A planned four to five-storey, 102-bed aged care facility in Deakin will only add to the traffic chaos that envelops the area near the Canberra Girls Grammar School, according to the Deakin Residents Association.
The Association is preparing its submission on the development application from Provectus Care for the planned facility on the 2973 square-metre site of the Margaret Dimoff Art Gallery, formerly known as the Solander Gallery, on the corner of Hopetoun circuit and Grey Street.
‘Purdon Planning’, which conducted consultations with the community, says the proponent seeks to build and operate a new, high-quality aged care accommodation facility comprising 90 residential care accommodation beds, 12 assisted living unit suites and a 40 place seniors’ day-care respite facility.
“The facility will provide high-quality care, and is intended to set a new benchmark for residential aged care for Canberra,” Purdon says.
The proposed development is for a four and five-storey building including a single level of basement parking and off-site works to improve pedestrian mobility and safety. It will also have residential amenities including an aqua therapy pool.
There will be a dedicated dementia wing, 12 assisted living rooms, and a 40-place respite care centre for seniors who live primarily with a carer or family member. There are no independent living units proposed.
Vice-President of the Deakin Residents Association, John Bell said the facility would exacerbate traffic and parking issues in the area, and was inappropriate for the site.
Mr Bell said Grey Street was chaotic twice a day during school terms when Girls Grammar parents and buses are dropping off children in the morning and picking them up in the afternoon.
He said that in nearby Ferguson Crescent, residents at the lower end had foregone street parking at those times just so the buses could get through.
“There are parents parking on nature strips and driveways. It’s just extraordinary,” he said.
“At its peak, Grey Street is completely blocked and there’s traffic in Hopetoun trying to turn right and backed up past the service station.”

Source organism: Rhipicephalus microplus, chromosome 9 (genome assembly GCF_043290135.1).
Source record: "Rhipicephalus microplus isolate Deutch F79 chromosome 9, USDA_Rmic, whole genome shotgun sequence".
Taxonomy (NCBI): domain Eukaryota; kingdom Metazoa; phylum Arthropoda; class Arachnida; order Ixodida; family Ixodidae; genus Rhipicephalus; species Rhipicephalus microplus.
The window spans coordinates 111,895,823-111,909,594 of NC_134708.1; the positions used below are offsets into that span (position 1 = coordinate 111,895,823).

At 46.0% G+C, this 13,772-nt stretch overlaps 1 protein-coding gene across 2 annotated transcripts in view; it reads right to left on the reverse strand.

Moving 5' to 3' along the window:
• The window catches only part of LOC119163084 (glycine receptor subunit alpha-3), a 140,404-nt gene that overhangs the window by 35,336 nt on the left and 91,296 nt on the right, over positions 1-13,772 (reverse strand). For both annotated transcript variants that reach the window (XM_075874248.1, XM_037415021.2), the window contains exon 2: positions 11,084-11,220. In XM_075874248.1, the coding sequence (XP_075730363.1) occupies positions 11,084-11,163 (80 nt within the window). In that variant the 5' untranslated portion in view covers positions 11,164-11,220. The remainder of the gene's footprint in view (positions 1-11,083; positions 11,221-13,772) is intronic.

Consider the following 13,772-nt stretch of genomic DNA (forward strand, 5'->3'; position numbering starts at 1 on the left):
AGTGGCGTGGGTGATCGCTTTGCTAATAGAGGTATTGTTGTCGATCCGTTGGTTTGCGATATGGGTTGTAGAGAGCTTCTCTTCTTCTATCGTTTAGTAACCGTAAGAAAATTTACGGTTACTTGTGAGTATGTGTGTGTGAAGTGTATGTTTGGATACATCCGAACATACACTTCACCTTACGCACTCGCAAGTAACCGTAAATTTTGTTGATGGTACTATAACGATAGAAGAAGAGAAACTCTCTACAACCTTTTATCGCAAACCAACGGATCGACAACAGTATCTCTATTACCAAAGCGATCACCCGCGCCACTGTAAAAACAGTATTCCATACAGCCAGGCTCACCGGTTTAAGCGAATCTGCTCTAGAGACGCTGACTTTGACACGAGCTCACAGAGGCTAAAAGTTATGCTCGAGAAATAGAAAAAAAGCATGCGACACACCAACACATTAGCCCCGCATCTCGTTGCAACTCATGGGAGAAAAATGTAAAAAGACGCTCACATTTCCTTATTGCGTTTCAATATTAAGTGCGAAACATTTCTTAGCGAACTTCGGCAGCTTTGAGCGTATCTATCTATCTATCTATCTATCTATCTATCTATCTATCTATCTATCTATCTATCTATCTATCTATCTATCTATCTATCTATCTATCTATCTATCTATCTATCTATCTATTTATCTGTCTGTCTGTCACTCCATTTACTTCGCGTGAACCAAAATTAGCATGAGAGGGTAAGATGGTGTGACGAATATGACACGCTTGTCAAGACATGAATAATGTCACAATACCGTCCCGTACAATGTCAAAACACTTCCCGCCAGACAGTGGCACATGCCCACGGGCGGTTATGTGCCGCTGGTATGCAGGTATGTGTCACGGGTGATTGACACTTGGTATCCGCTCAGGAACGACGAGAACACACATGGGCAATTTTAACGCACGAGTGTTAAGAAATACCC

Purdon argues that impacts during key school peak periods will be minimised by controlling shift changeovers to be outside of school pick-up and drop-off times, saying its traffic assessment found that there would not be any adverse impact on Grey Street or Hopetoun Circuit.
But Mr Bell said the proposed 7.30 shift changeover was not set in stone and that the early learning centre linked to Girls Grammar received families from 7.45am.
He said a tiny drop-off space outside the facility and insufficient parking would also contribute to congestion in and around the Deakin shops, which is already struggling with people using it for all-day parking despite two-hour limits.
While the proponent had provided the required number of parking spaces, Mr Bell said to achieve this it planned to widen the bottom end of Grey Street to attain eight spaces.
“This is just using public land to meet their parking requirements and the overflow is supposed to go behind the Deakin shops,” he said.
He said it was naive to believe this would happen.
A total of 51 parking spaces are provided in the basement and at ground level for staff and visitors. Provectus says it also will provide a bus for some respite day care users to alleviate parking demand.
It says a pedestrian crossing and safety islands will also be needed in Hopetoun Circuit to facilitate pedestrian access to the Deakin shops.
Mr Bell said the size of the development would see it completely overlook all the nearby residences in Deakin and the balconies facing Adelaide Avenue would be virtually unusable because of noise and air pollution.
The Association is considering engaging professional advice but acknowledges that the commercial nature of the application limits its options.
The closing date for submissions and comments is 6 December.
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